It’s no secret that I’ve had a challenging time making friends since I’ve moved to Australia. A few people have told me it’s because Australian women find their friends in childhood and rarely accept new women into their social circle as adults. I’ve also been told that once the children were in school, it would get easier. On my own, I have discovered that yes quite possibly it’s hard for well established groups of friends to let outsiders in. That could be said for any group. And I’ve discovered that yes I know some mom/mum women in which we catch up occasionally. They’re nothing like the friendships I had in America. I didn’t know if this was an American vs. Australian difference or that I had become pickier in my friendships for some reason.
Well, a Facebook friend posted an article from The New York Times titled Friends of a Certain Age: Why is it hard to make friends over 30?. And now I know why it’s been a battle to have just a lazy afternoon in which nothing but everything was shared with a friend in Australia.
Because I moved in my 30s and I have children…2 major life events in one that changes your perspective about the world. I have gotten to the point that I have made of Kind of Friends rather than those marvelous friendships from my youth that I could pick up the phone and call them out of the blue and things would be dropped for that moment of shared connectedness.
And having said that, I have been guilty of it myself. I have been invited to many things but I didn’t go to because I had other commitments. In my 20s, I would have shuffled things around. Now unless it’s an amazing reason, I don’t. According to the article,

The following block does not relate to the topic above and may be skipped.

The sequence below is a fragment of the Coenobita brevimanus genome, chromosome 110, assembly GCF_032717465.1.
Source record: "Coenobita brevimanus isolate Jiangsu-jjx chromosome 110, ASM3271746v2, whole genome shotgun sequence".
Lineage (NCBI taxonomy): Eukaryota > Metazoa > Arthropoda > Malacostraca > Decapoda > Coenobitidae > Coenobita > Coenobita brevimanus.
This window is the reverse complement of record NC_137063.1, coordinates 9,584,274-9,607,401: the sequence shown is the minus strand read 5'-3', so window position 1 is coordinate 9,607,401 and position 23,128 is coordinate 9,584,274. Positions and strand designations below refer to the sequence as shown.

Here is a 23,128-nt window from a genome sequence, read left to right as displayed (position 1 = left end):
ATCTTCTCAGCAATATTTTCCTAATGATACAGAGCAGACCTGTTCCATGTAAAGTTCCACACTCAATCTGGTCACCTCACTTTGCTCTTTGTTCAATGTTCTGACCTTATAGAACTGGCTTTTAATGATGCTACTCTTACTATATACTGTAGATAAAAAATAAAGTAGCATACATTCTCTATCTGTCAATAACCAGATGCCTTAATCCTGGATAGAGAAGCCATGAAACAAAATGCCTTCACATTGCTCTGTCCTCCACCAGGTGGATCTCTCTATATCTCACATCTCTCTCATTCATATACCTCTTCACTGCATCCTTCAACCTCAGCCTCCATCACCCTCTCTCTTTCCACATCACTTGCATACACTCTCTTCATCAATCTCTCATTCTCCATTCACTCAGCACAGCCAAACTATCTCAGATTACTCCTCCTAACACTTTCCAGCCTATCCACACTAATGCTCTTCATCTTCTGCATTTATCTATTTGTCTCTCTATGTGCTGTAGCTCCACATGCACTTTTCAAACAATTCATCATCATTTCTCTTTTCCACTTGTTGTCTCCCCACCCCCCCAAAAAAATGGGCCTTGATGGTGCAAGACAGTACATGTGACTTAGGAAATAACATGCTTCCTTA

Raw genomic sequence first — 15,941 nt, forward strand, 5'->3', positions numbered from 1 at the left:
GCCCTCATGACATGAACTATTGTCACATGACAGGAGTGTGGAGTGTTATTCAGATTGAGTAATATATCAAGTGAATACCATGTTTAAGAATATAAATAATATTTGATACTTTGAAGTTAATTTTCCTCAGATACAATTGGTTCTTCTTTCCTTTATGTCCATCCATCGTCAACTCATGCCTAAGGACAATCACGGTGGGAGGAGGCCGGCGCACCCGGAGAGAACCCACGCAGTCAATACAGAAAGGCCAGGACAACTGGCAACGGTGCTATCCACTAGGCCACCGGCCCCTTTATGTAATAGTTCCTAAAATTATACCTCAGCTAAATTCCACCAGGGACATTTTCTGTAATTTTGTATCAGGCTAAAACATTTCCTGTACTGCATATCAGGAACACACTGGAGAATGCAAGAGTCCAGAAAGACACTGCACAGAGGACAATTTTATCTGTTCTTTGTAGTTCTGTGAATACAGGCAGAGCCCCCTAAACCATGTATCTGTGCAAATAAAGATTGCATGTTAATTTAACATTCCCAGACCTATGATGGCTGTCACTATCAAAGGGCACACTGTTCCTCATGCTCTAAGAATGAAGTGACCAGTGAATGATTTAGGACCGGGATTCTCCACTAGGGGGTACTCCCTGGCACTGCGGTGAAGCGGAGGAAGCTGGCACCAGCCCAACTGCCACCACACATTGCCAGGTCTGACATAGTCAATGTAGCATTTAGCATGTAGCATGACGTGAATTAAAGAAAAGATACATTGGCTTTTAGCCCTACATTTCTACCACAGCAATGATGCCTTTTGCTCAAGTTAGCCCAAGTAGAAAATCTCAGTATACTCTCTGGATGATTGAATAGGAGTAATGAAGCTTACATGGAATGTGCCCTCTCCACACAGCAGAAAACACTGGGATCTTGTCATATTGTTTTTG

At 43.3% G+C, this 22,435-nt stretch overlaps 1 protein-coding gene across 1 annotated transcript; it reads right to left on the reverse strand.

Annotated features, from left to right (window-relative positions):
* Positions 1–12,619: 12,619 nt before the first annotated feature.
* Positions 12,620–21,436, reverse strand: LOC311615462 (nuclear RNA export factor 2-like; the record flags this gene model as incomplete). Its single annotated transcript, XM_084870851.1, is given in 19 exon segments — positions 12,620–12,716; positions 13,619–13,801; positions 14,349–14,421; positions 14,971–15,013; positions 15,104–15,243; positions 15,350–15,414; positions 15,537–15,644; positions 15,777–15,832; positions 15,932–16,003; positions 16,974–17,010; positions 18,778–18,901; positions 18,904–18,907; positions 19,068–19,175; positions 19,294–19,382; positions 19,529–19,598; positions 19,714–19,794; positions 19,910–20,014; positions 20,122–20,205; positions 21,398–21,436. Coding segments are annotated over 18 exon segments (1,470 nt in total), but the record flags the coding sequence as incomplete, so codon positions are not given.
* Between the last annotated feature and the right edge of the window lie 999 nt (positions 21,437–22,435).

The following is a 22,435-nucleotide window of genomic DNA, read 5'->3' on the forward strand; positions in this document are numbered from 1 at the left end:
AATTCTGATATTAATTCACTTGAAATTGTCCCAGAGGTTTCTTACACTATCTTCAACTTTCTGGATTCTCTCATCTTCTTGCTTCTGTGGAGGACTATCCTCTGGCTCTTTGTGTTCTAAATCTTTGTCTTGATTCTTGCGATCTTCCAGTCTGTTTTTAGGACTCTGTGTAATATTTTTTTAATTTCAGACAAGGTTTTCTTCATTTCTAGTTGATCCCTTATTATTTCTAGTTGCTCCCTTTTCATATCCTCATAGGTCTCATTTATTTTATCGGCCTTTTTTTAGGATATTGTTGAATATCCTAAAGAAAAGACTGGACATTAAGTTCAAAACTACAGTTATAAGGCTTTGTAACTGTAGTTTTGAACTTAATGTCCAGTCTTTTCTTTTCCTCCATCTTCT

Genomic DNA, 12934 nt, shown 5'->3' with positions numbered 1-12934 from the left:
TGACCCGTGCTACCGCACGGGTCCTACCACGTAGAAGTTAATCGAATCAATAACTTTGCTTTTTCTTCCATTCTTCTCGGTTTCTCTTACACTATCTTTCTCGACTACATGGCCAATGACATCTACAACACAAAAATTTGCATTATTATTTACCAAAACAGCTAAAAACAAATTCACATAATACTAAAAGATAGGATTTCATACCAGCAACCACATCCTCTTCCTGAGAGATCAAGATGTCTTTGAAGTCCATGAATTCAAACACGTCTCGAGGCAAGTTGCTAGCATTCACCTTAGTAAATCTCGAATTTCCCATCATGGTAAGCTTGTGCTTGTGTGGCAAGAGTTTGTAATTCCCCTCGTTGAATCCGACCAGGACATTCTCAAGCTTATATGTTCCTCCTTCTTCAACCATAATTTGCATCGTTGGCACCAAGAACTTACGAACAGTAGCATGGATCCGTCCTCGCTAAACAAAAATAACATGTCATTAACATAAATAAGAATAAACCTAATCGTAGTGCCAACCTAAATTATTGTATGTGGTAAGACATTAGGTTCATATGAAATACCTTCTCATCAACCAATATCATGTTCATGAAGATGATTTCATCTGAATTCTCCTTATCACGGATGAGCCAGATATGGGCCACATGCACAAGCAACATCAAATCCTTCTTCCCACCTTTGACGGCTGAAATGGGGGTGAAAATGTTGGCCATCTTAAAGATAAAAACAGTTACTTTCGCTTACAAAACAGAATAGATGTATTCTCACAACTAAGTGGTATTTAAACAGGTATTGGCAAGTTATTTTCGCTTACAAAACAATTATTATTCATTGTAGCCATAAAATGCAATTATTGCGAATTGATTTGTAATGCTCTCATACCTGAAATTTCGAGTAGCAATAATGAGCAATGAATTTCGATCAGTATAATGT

“You tend to focus on what is most emotionally important to you, so you’re not interested in going to that cocktail party, you’re interested in spending time with your kids.”
And there are times I have to hang out with people that I try so damn hard to like and for them to like me – that they were just people that I had hardly anything in common with – and I wondered why I would put in the effort for this particular person and not the person who really wanted to spend time with me.
ADDING children to the mix muddles things further. Suddenly, you are surrounded by a new circle of parent friends — but the emotional ties can be tenuous at best, as the comedian Louis C. K. related in one stand-up routine: “I spend whole days with people, I’m like, I never would have hung out with you, I didn’t choose you. Our children chose each other. Based on no criteria, by the way. They’re the same size.”
Priorities change when you’re in your 30s so your idea of friends change as well. I’m not alone. There are many others who are struggling to have friendships, whether in Australia or in America or wherever. I’m glad to know it’s not anything personal against me but that it is because of my personal choices. I know that I have to still work on keeping those meaningful relationships from my past going and I know I cannot be a hermit in Australia. I will have to expand my horizons without compromising what I hold dear. One day I (and some good friends) will find a clever and wonderful balance of new and old where the friendship will flow seamlessly. And then I will enter my 40s and things will change again and I will wonder what the hell happened to me.